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atheism, philosophy

Do we have epistemic “oughts”?

I’ve been contemplating for a while about the “oughts” within epistemology. It is often said that we should do something, or that we are obligated to consider certain types of evidence. But what exactly does this mean? Specifically, I don’t see that it can have any meaning given an atheistic perspective.

Take a recent example. I was talking to a friend of mine who asserted that we “ought” to be skeptical about all things.* The friend was referring to the existence of God as an example, and continued to argue that there are specific things we epistemically should or should not do. We should, for example, approach the question of God’s existence with skepticism. We should take empirical evidence above any other type of evidence. The examples could be multiplied.

The question that came to mind, however, is what kind of justification does an atheist have for arguing that we have epistemic “oughts”? In other words, what is it about people that means we owe it to… well, something… to fully investigate the universe? For, on atheism, there cannot be meaning to our lives other than a “noble lie”  which we tell ourselves in order to try to infuse  our lives with meaning(Dr. L.D. Rue–cited in On Guard by William Lane Craig, 46). The universe is on a countdown until cosmic heat death. Any actions we take are ultimately utterly devoid of meaning, for no matter how much we impact the human race for good or evil (and who knows what those terms mean, on atheism!?), the human race will, inevitably, fade into non-existence, along with the rest of the universe.

But then what does it matter what our beliefs are? How is it that we can have “oughts” about what we do or don’t believe? What kind of justification is there for thinking that we should or should not try to discover the truth about the universe? Ultimately, my actions, on atheism, do not matter. In the grand scheme of things, I am just more matter in motion, on a big hunk of matter in motion, in a universe filled with matter in motion, which will, itself, fade away.

It is because of this that I cannot think of any reason that there could be epistemic “oughts” on atheism. I think that atheistic philosophy (and indeed anything, on atheism) is an ultimately pointless endeavor, trying to infuse meaning into a universe which is utterly devoid of meaning.

There cannot be epistemic “oughts” on atheism. The very idea is a fiction, another “noble lie” invented to try to keep us from despair.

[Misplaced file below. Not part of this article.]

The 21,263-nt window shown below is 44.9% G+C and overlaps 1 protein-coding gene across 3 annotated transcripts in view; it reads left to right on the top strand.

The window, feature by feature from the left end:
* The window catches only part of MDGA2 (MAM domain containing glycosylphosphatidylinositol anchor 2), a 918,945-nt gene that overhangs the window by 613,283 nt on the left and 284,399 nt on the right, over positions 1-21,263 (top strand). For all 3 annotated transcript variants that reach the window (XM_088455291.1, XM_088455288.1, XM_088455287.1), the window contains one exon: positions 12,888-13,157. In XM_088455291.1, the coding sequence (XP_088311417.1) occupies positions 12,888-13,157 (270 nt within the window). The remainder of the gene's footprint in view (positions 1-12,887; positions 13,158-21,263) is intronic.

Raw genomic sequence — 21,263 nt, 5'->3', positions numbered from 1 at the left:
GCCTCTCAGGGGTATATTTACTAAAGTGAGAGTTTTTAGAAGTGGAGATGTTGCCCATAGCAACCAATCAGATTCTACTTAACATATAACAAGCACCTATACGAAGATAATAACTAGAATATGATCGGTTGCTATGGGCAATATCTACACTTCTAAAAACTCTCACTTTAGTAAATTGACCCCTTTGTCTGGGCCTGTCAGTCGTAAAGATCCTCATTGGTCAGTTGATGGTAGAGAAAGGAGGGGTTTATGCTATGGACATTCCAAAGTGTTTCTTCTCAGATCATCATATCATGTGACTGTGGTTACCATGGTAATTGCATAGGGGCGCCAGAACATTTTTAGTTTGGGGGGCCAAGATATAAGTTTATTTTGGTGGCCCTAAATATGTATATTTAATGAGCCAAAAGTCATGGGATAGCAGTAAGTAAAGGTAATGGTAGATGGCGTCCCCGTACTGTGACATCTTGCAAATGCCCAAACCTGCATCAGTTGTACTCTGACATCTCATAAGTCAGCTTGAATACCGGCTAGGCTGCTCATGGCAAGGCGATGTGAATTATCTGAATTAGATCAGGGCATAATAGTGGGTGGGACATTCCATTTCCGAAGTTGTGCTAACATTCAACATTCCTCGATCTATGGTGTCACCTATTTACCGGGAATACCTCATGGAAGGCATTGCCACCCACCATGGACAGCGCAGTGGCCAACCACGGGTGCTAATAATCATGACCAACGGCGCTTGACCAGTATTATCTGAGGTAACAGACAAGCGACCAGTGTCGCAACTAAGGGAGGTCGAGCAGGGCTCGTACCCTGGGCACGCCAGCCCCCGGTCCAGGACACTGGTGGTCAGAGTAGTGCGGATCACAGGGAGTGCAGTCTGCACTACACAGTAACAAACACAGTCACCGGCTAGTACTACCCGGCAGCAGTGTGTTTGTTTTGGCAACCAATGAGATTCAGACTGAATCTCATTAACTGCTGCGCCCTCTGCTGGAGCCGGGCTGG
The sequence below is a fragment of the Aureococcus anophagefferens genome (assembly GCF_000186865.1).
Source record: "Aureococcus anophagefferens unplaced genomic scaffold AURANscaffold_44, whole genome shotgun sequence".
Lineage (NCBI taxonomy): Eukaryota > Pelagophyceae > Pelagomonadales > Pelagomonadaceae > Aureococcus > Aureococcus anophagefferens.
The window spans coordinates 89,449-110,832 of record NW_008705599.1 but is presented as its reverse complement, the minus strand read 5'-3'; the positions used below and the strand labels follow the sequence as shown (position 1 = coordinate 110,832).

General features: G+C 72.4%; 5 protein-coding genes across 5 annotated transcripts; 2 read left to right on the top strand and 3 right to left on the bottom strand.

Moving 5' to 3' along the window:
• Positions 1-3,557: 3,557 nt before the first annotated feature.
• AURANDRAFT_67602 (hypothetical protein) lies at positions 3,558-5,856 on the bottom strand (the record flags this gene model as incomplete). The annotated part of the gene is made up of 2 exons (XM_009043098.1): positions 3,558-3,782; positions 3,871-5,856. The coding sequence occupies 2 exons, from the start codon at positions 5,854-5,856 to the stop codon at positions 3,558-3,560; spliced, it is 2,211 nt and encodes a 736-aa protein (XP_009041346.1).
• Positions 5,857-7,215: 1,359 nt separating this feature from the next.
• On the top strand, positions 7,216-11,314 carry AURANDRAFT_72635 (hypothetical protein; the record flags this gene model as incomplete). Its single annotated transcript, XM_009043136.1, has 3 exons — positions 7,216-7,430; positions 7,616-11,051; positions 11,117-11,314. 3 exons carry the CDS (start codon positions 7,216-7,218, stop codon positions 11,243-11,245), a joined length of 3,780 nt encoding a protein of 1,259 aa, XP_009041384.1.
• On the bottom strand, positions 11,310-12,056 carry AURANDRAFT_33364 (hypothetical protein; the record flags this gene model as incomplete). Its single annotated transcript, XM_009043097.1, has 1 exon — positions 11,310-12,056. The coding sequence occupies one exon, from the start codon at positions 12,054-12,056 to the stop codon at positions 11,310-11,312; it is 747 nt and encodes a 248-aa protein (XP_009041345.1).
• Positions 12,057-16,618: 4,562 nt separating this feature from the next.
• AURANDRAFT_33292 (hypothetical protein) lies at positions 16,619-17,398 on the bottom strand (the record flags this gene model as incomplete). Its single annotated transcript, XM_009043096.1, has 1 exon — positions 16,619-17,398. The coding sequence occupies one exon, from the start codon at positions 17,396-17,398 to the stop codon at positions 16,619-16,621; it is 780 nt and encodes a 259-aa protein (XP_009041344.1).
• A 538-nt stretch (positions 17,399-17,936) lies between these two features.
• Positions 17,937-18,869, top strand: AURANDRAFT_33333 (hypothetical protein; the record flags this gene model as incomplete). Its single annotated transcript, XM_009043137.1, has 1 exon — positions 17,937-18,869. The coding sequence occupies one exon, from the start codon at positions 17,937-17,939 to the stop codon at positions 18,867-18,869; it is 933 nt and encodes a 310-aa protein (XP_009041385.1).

*I have the friend’s permission to write about this on my blog.

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The preceding post is the property of J.W. Wartick (apart from citations, which are the property of their respective owners) and should not be reproduced in part or in whole without the expressed consent of the author.

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About J.W. Wartick

J.W. Wartick has an MA in Christian Apologetics from Biola University. His interests include theology, philosophy of religion--particularly the existence of God--astronomy, biology, archaeology, and sci-fi and fantasy novels.

Discussion

3 thoughts on “Do we have epistemic “oughts”?

  1. “We should take empirical evidence above any other type of evidence.”

    But what if there is no evidence of empirical evidence? I think of the origin of the universe in this sense “oughts.” Shouldn’t we know where we came from? Isn’t it telling that science is trying so desperately to find an answer to this “ought” and cannot do so naturalistically?

    I agree, J.W. Good post.

    Posted by sabepashubbo | August 17, 2010, 1:20 PM
  2. Wow. This really makes you think. It’s almost as if we’ve had to create ground rules in order to sustain philosophy until philosophy itself can arrive at a truth which validates itself.

    There really are no epistemic “oughts” on atheism, but one must assume epistemic oughts in order to arrive at atheism. In the same way, one must assume epistemic oughts, such as dictated by the normative standards in the view of deontological Justification, “Believe what has justification”, “hold beliefs in accordance to their warrant”, etc., in order to arrive at theism, which then validates the rules as true morale obligations.

    None of these are morally necessary on Atheism. But, suppose a person believes nothing except that he exists. Ought he assume that the epistemic “oughts” are really “oughts” before he begins to reason, or should he simply use them as tools to arrive at truth? It’s very weird that you can’t know whether or not epistemic duties are really required of you until you use them to find out whether or not you are.

    Posted by Evan | September 13, 2010, 10:57 PM
  3. I’m sorry if writing responses to old posts is frown upon here, but “oughts” in epistemology usually have an unspoken “if you care about truth” clause. Like when someone shows you how you ought to swim it usually has an implicit “if you don’t want to drown”. You have to measure or calculate the value of voltage in a system if you care about not burning the components you’re putting there. What does it mean to be skeptical about voltage value? As far as I understand it means to not accept any given voltage value unless you know that someone got this value with a precise calculation from good starting data or with a measurement using the right tools and methods.
    Good starting data may also be calculated from other data or measured.

    Posted by Vamair | May 2, 2017, 5:43 AM

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